I spent 11 days on the coast of Thailand, near Chanthamburi, helping out at a small resort/spa. Very quiet and a 4 minute walk from a sleepy beach, Faasai Resort is a nice place to relax for a spell.
After a day or so of pruning and weeding, sussing me out as they were, I got to do a couple of good projects.
Project 1: do a mosiac in cement. After a few design changes, looking to find the right theme, I got to work. In the end, it was’t as elaborate as we were hoping, due to factors like:
- I was mixing, pouring and designing all by myself. There wasn’t a lot of time for nuance.
- It was very hot, with still air, meaning that the concrete was kicking off quickly.
- The stones were big and couldn’t handle intricate designs.
Overall, it’s ok. It’s tough getting the batches to be consistent when mixing on the fly. But it’s a pretty good circle, even if there is a little more yin than yang.
Then the next 2 full days were spent pouring more cement for the driveway. Happily, there were a couple of guys to do the mixing and pouring. My job was to place, one by one, round stones randomly in the wet cement. This involved a bit of a dance with the pourers, constantly reminding them not to do too much at once because I could only reach an arm’s length.
Overall it came out well. I am pleased with the consistency of the randomness, if that is a proper concept. Entropy in equilibrium. So after 2 hot and long days, plus one additional day of cementing tiles around a pole, I was ready for a change of pace.
I was then employed to work on a mural. Along a wall in the resort, each staff member had contributed a small painting to the wall. I was tasked with tying it all together and filling in the gaps: My Sistine Wall.
My host thought i was a painter, which I am not, but I gave it a go. I drew inspiration from a book of historic Thai temple murals. I did my best to copy from their old work. One nice thing is that there was no perspective in those days, so accuracy wan’t a huge deal. I used a river to bind together the disparate panels of the wall.
I added a temple, an owl, an elephant, a boat full of people, and my piece de resistance, the Tree of Life. Probably my best painting to date (out of 3 or 4 perhaps..it’s not saying much) I like how it came out, esp when I figured out how to add shadows to give the branches depth. It spurred my interest in relearning some painting techniques and it would be fun to find a 20ft wall on which to paint a big one.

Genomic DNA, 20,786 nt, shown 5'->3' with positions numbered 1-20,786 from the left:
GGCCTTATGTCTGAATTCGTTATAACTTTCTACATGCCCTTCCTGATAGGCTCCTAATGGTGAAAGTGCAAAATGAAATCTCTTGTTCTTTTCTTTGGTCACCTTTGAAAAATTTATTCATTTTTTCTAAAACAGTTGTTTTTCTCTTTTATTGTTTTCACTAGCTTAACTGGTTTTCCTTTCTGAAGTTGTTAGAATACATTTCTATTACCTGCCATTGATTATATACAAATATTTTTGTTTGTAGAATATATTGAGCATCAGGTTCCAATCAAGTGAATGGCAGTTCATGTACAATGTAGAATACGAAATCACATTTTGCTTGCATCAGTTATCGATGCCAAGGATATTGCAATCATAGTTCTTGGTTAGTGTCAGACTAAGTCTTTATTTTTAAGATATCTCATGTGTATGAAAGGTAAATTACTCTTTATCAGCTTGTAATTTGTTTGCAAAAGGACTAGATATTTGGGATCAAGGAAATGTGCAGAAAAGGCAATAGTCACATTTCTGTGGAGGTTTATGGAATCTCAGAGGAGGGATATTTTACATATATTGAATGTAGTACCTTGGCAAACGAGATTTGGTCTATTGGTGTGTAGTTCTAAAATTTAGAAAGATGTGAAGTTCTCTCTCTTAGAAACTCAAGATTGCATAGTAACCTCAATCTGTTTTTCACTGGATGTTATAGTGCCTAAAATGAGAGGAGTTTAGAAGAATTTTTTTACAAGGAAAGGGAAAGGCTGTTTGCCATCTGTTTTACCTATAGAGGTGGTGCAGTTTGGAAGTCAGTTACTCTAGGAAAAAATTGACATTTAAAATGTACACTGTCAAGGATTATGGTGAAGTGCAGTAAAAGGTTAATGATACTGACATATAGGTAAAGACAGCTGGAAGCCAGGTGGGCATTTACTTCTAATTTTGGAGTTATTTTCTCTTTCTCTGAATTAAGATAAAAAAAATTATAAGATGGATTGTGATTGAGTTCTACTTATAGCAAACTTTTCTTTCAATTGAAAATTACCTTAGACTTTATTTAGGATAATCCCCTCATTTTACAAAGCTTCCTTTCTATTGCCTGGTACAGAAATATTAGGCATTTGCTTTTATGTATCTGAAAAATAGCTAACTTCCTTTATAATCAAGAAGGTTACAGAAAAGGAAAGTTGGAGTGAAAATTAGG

Beyond that, it was a quiet week. The resort was quite isolated from any sort of town and days were lazy and relaxing; a good place to get some reading and writing done.
We got a chance to go to an important festival at the local temple. It was great to hang out with the locals. As a rare farong, I stuck out quite a bit and was welcomed by all.
I got to meet a couple of other helpers, making their way in the world. Martin and Maria are from Argentina and were spending time in southeast Asia after a year in New Zealand. It was great to meet them and get some ideas on new ways of living. They made a strong case to head to NZ and I hope for the opportunity to see them someday in Argentina.
While I was there, an opportunity in Cambodia made itself available and I jumped on it. So now, I write to you from sleep Otres Beach, on the coast of Cambodia. Of the 4 big beaches in this party town, this is outside the main action, at the end of the long, bumpy road. Peaceful and relaxed, it’s a perfect place to just chill out. My duties include hanging out behind the bar with the Polish woman that owns the place, just making sure all is well and being on the scene.
I suspect I will be here a 2 weeks or so, enjoying the pace of life, meeting the cast of cast-outs and castaways that are looking to disappear and drink cheap beer. I feel a long way from home and my cube, and am happy for it. More soon.